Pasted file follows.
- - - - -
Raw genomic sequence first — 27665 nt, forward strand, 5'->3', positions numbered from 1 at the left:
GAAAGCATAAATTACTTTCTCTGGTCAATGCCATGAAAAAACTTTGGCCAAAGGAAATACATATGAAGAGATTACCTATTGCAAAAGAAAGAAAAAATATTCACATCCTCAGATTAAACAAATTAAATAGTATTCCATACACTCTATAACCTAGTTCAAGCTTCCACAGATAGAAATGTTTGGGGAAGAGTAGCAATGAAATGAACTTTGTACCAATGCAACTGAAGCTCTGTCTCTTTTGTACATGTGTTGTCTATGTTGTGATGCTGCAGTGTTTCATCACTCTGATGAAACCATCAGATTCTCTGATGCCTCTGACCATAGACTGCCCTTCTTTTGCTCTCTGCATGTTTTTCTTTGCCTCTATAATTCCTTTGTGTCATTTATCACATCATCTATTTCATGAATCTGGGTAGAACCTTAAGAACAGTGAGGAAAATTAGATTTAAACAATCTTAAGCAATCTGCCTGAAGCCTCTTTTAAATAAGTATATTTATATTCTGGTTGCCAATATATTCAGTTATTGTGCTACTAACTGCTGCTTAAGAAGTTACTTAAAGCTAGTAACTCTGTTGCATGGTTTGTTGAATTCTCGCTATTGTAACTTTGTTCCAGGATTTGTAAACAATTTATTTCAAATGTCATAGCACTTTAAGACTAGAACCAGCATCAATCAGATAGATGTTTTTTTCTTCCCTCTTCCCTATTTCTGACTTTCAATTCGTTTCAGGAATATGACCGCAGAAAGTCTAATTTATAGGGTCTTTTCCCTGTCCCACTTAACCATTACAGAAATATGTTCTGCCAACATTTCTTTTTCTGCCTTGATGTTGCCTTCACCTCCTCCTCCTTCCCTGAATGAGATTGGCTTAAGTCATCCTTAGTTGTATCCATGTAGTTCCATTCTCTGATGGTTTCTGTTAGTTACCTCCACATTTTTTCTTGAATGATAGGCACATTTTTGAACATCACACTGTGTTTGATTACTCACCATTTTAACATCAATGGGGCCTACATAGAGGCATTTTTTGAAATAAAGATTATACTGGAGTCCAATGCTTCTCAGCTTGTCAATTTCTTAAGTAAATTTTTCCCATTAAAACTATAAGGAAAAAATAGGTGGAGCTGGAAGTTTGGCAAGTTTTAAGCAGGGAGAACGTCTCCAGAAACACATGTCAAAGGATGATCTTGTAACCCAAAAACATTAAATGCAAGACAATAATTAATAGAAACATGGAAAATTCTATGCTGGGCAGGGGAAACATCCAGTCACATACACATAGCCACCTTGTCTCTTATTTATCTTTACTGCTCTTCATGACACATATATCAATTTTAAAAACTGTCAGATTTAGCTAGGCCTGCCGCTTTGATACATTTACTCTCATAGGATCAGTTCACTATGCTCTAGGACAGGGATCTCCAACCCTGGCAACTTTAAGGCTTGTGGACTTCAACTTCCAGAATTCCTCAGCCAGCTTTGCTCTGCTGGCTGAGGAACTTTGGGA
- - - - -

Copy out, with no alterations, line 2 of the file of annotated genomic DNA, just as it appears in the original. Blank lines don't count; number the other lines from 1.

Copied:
GAAAGCATAAATTACTTTCTCTGGTCAATGCCATGAAAAAACTTTGGCCAAAGGAAATACATATGAAGAGATTACCTATTGCAAAAGAAAGAAAAAATATTCACATCCTCAGATTAAACAAATTAAATAGTATTCCATACACTCTATAACCTAGTTCAAGCTTCCACAGATAGAAATGTTTGGGGAAGAGTAGCAATGAAATGAACTTTGTACCAATGCAACTGAAGCTCTGTCTCTTTTGTACATGTGTTGTCTATGTTGTGATGCTGCAGTGTTTCATCACTCTGATGAAACCATCAGATTCTCTGATGCCTCTGACCATAGACTGCCCTTCTTTTGCTCTCTGCATGTTTTTCTTTGCCTCTATAATTCCTTTGTGTCATTTATCACATCATCTATTTCATGAATCTGGGTAGAACCTTAAGAACAGTGAGGAAAATTAGATTTAAACAATCTTAAGCAATCTGCCTGAAGCCTCTTTTAAATAAGTATATTTATATTCTGGTTGCCAATATATTCAGTTATTGTGCTACTAACTGCTGCTTAAGAAGTTACTTAAAGCTAGTAACTCTGTTGCATGGTTTGTTGAATTCTCGCTATTGTAACTTTGTTCCAGGATTTGTAAACAATTTATTTCAAATGTCATAGCACTTTAAGACTAGAACCAGCATCAATCAGATAGATGTTTTTTTCTTCCCTCTTCCCTATTTCTGACTTTCAATTCGTTTCAGGAATATGACCGCAGAAAGTCTAATTTATAGGGTCTTTTCCCTGTCCCACTTAACCATTACAGAAATATGTTCTGCCAACATTTCTTTTTCTGCCTTGATGTTGCCTTCACCTCCTCCTCCTTCCCTGAATGAGATTGGCTTAAGTCATCCTTAGTTGTATCCATGTAGTTCCATTCTCTGATGGTTTCTGTTAGTTACCTCCACATTTTTTCTTGAATGATAGGCACATTTTTGAACATCACACTGTGTTTGATTACTCACCATTTTAACATCAATGGGGCCTACATAGAGGCATTTTTTGAAATAAAGATTATACTGGAGTCCAATGCTTCTCAGCTTGTCAATTTCTTAAGTAAATTTTTCCCATTAAAACTATAAGGAAAAAATAGGTGGAGCTGGAAGTTTGGCAAGTTTTAAGCAGGGAGAACGTCTCCAGAAACACATGTCAAAGGATGATCTTGTAACCCAAAAACATTAAATGCAAGACAATAATTAATAGAAACATGGAAAATTCTATGCTGGGCAGGGGAAACATCCAGTCACATACACATAGCCACCTTGTCTCTTATTTATCTTTACTGCTCTTCATGACACATATATCAATTTTAAAAACTGTCAGATTTAGCTAGGCCTGCCGCTTTGATACATTTACTCTCATAGGATCAGTTCACTATGCTCTAGGACAGGGATCTCCAACCCTGGCAACTTTAAGGCTTGTGGACTTCAACTTCCAGAATTCCTCAGCCAGCTTTGCTCTGCTGGCTGAGGAACTTTGGGA